i'm going on my own experience.
i first heard of this means of eliminating greenwater problems from another forum. it sounded questionable to me there.
and within a few weeks later as i was nice and proud of my greenwater, i bought a clam, happy he'd have food, ... and within a few days my greenwater cleared up, ... my clam died of starvation afterwards, and i was rather upset about the whole thing. ...
i don't know how long as i really didn't time it to see how long it would take to crash ... was not intending to let it crash, i wanted to sustain it.
so the above 2-4 weeks or whatever i mentioned for it to crash, is an estimate. it may happen sooner, i don't think it will take longer.
it does get thick/dark enough you can only see a few inches into the tank clearly, and a few more inches to know there's stuff there, ... but it's harder to tell, ... but not seeing though to the back.
again going back to what was mentioned in the other forum, ... once the greenwater crashes, they mentioned it's like your tanks gets an immunity to it, ... and from my experience this is the case as well, ... i have tried (at first) to continously add more greenwater to the tank, and within a few days it clears up again, ... i gave up on this for several months, (i think about 3) tried again from the culture i was keeping) and ... well this time it took a week before the water was clear again, ... and trying again within a few days the water was clear.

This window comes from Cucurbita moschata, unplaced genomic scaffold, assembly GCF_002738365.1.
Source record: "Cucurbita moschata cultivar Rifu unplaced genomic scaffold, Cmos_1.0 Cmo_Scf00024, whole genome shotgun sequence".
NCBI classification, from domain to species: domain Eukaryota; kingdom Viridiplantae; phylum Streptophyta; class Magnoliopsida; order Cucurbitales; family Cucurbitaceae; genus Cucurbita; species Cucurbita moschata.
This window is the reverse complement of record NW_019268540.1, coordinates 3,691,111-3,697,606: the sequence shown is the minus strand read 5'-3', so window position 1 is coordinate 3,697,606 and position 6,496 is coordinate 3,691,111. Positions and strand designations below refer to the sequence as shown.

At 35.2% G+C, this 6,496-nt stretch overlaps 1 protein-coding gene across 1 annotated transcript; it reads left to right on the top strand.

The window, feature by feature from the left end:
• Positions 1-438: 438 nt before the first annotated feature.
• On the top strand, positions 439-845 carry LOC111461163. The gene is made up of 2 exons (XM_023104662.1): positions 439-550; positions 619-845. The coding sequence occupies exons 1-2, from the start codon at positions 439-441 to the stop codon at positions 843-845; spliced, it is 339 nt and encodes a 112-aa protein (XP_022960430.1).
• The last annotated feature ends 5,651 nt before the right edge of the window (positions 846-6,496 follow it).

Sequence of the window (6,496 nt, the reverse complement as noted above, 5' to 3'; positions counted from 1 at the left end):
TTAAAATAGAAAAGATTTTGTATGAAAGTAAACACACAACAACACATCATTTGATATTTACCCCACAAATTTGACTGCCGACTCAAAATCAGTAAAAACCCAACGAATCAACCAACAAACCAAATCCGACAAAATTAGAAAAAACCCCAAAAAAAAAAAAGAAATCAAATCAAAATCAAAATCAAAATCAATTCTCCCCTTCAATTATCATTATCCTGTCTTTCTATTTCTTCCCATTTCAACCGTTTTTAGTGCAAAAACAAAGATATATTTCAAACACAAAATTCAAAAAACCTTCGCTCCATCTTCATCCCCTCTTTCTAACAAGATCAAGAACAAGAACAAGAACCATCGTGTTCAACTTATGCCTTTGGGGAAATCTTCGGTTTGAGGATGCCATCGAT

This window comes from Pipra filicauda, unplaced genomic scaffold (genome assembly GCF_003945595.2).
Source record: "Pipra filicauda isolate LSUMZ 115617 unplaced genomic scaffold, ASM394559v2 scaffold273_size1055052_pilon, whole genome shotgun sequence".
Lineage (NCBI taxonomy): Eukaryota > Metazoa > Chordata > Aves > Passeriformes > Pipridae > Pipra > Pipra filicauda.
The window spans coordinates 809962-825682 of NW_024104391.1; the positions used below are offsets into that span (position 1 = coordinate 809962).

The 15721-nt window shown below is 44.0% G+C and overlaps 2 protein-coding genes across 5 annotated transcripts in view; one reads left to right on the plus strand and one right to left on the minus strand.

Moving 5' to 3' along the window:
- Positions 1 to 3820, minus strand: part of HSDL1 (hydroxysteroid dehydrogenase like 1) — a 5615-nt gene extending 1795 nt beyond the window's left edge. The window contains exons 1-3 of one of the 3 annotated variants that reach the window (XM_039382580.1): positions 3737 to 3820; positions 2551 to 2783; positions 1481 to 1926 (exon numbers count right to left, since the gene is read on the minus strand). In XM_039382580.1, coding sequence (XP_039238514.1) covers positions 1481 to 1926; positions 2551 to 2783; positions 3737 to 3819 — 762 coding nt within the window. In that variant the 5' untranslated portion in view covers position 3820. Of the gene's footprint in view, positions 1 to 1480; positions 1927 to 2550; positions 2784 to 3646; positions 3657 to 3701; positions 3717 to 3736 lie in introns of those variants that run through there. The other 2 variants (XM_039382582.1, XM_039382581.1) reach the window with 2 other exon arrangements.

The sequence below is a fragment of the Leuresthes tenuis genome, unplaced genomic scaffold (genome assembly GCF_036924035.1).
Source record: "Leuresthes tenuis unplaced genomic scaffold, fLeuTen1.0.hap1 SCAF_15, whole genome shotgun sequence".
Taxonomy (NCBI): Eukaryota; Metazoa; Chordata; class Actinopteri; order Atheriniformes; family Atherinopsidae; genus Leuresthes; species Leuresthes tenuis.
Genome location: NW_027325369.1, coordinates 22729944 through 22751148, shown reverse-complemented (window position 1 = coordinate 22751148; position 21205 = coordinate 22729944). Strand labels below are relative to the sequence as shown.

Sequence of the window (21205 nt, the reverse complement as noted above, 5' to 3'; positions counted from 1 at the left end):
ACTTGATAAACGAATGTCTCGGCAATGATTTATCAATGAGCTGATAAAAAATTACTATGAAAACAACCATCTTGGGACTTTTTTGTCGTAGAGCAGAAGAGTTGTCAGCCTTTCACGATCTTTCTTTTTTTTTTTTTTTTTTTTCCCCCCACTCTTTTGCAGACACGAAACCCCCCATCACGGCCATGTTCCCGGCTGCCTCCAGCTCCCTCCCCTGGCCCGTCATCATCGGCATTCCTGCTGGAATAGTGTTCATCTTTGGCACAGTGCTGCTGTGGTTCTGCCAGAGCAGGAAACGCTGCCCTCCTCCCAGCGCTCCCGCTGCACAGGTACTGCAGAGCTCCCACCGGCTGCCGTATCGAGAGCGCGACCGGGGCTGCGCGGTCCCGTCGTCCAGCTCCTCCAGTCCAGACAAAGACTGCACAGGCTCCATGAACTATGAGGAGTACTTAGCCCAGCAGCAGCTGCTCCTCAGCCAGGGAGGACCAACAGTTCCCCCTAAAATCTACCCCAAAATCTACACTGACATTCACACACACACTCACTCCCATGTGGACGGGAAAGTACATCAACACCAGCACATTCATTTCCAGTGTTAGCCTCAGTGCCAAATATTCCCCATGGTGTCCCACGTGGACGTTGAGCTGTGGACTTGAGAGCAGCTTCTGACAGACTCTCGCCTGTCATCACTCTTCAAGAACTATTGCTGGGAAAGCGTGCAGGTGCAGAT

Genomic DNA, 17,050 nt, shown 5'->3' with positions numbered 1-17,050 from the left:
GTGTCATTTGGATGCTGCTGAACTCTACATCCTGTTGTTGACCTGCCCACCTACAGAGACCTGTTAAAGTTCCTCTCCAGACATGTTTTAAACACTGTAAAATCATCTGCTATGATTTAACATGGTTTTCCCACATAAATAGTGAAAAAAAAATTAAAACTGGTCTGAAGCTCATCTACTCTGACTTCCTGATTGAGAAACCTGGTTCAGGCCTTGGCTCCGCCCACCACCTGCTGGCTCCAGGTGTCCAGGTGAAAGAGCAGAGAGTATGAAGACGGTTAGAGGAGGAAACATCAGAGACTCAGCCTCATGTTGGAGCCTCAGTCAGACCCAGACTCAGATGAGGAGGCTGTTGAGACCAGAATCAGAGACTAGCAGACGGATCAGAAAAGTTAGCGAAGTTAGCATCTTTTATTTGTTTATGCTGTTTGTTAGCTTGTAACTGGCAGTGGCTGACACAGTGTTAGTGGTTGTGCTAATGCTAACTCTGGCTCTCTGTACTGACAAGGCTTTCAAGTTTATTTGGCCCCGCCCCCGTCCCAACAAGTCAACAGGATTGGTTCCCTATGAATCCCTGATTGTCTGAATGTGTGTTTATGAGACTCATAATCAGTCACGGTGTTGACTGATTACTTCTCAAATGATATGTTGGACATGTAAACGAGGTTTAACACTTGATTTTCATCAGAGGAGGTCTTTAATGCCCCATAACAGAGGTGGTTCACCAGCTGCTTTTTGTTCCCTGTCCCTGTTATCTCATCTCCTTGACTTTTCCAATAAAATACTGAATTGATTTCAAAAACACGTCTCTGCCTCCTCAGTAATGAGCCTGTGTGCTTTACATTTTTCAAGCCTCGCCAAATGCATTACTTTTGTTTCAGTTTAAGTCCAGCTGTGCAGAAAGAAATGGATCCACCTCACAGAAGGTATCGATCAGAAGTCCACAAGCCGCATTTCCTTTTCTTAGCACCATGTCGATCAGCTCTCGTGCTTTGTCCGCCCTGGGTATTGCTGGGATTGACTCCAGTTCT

my next estimate, i'm hoping it will be good to start again within 6 months to maintain a culture.
but from my experience and others experiences that knew before me, ... ignoring it is one way to clear up greenwater, ... great if you don't want it in your tank, ... but it really sucks if you do want it.
there's a few critters you can add to your tank that having greenwater will keep them alive (it's food) that you can't do without it.
clams & freshwater sponges are a couple of them, ... live food like zooplankton, ... those are the ones that have caught my attention, ... but time will tell ... i can't consider them again in the tank till i can get greenwater going in the tank again :(
my limited knowledge of limited algae types (of the various types out there)
currently, from my own experience & knowledge
staghorn algae - you DO have an ammonia issue
greenspot algae - (going on readings - seems to agree with my tank) - potassium deficiency
greenwater isn't a true algae in the typical sense
cyanobacteria - not true algae - theory (haven't dealt with) - water O2 and circulation issues
-and can contribute to ammonia problems - see staghorn algae - again just theory
-also toxic to things eating it - usually, some strains are not toxic, ... but not good to find random stuff you don't know anything about in your tank.
I might be wrong, but if it was.my tank I would do large daily waterchanges to lower the nutrient content of the water. Algea cannot live or reproduce without sufficient nurtients( ammonia and nitrate). Complex plants will outcompete algea if levels are kept low.